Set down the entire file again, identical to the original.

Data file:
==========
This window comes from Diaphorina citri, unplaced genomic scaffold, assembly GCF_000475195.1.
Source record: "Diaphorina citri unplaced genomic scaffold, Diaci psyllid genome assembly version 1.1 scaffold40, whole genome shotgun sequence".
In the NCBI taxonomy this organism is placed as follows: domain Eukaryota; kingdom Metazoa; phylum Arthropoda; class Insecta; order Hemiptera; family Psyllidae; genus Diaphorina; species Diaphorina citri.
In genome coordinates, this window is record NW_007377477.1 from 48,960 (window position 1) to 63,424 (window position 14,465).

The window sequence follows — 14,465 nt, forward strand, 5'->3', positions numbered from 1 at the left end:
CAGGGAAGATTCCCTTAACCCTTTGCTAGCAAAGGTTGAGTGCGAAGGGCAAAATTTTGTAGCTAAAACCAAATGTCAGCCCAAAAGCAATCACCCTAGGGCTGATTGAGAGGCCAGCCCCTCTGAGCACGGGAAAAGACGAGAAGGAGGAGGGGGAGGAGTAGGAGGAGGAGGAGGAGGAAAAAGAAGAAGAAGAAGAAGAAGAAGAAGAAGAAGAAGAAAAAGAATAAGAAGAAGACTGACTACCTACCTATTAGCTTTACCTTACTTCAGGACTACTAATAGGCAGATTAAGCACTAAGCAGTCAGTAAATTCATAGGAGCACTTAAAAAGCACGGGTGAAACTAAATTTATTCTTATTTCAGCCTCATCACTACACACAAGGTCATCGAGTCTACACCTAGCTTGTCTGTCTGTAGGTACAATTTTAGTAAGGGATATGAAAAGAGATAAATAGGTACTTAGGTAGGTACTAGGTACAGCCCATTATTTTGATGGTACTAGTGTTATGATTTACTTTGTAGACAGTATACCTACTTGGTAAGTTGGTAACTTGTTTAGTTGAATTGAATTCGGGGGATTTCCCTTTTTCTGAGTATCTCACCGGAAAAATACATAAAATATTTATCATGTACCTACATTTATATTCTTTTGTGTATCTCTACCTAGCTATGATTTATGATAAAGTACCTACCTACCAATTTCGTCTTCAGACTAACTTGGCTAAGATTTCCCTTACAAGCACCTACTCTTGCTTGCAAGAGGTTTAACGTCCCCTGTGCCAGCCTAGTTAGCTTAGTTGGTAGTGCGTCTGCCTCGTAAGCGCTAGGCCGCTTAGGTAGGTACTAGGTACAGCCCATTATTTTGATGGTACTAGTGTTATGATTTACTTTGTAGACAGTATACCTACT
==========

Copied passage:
This window comes from Diaphorina citri, unplaced genomic scaffold, assembly GCF_000475195.1.
Source record: "Diaphorina citri unplaced genomic scaffold, Diaci psyllid genome assembly version 1.1 scaffold40, whole genome shotgun sequence".
In the NCBI taxonomy this organism is placed as follows: domain Eukaryota; kingdom Metazoa; phylum Arthropoda; class Insecta; order Hemiptera; family Psyllidae; genus Diaphorina; species Diaphorina citri.
In genome coordinates, this window is record NW_007377477.1 from 48,960 (window position 1) to 63,424 (window position 14,465).

The window sequence follows — 14,465 nt, forward strand, 5'->3', positions numbered from 1 at the left end:
CAGGGAAGATTCCCTTAACCCTTTGCTAGCAAAGGTTGAGTGCGAAGGGCAAAATTTTGTAGCTAAAACCAAATGTCAGCCCAAAAGCAATCACCCTAGGGCTGATTGAGAGGCCAGCCCCTCTGAGCACGGGAAAAGACGAGAAGGAGGAGGGGGAGGAGTAGGAGGAGGAGGAGGAGGAAAAAGAAGAAGAAGAAGAAGAAGAAGAAGAAGAAGAAGAAAAAGAATAAGAAGAAGACTGACTACCTACCTATTAGCTTTACCTTACTTCAGGACTACTAATAGGCAGATTAAGCACTAAGCAGTCAGTAAATTCATAGGAGCACTTAAAAAGCACGGGTGAAACTAAATTTATTCTTATTTCAGCCTCATCACTACACACAAGGTCATCGAGTCTACACCTAGCTTGTCTGTCTGTAGGTACAATTTTAGTAAGGGATATGAAAAGAGATAAATAGGTACTTAGGTAGGTACTAGGTACAGCCCATTATTTTGATGGTACTAGTGTTATGATTTACTTTGTAGACAGTATACCTACTTGGTAAGTTGGTAACTTGTTTAGTTGAATTGAATTCGGGGGATTTCCCTTTTTCTGAGTATCTCACCGGAAAAATACATAAAATATTTATCATGTACCTACATTTATATTCTTTTGTGTATCTCTACCTAGCTATGATTTATGATAAAGTACCTACCTACCAATTTCGTCTTCAGACTAACTTGGCTAAGATTTCCCTTACAAGCACCTACTCTTGCTTGCAAGAGGTTTAACGTCCCCTGTGCCAGCCTAGTTAGCTTAGTTGGTAGTGCGTCTGCCTCGTAAGCGCTAGGCCGCTTAGGTAGGTACTAGGTACAGCCCATTATTTTGATGGTACTAGTGTTATGATTTACTTTGTAGACAGTATACCTACT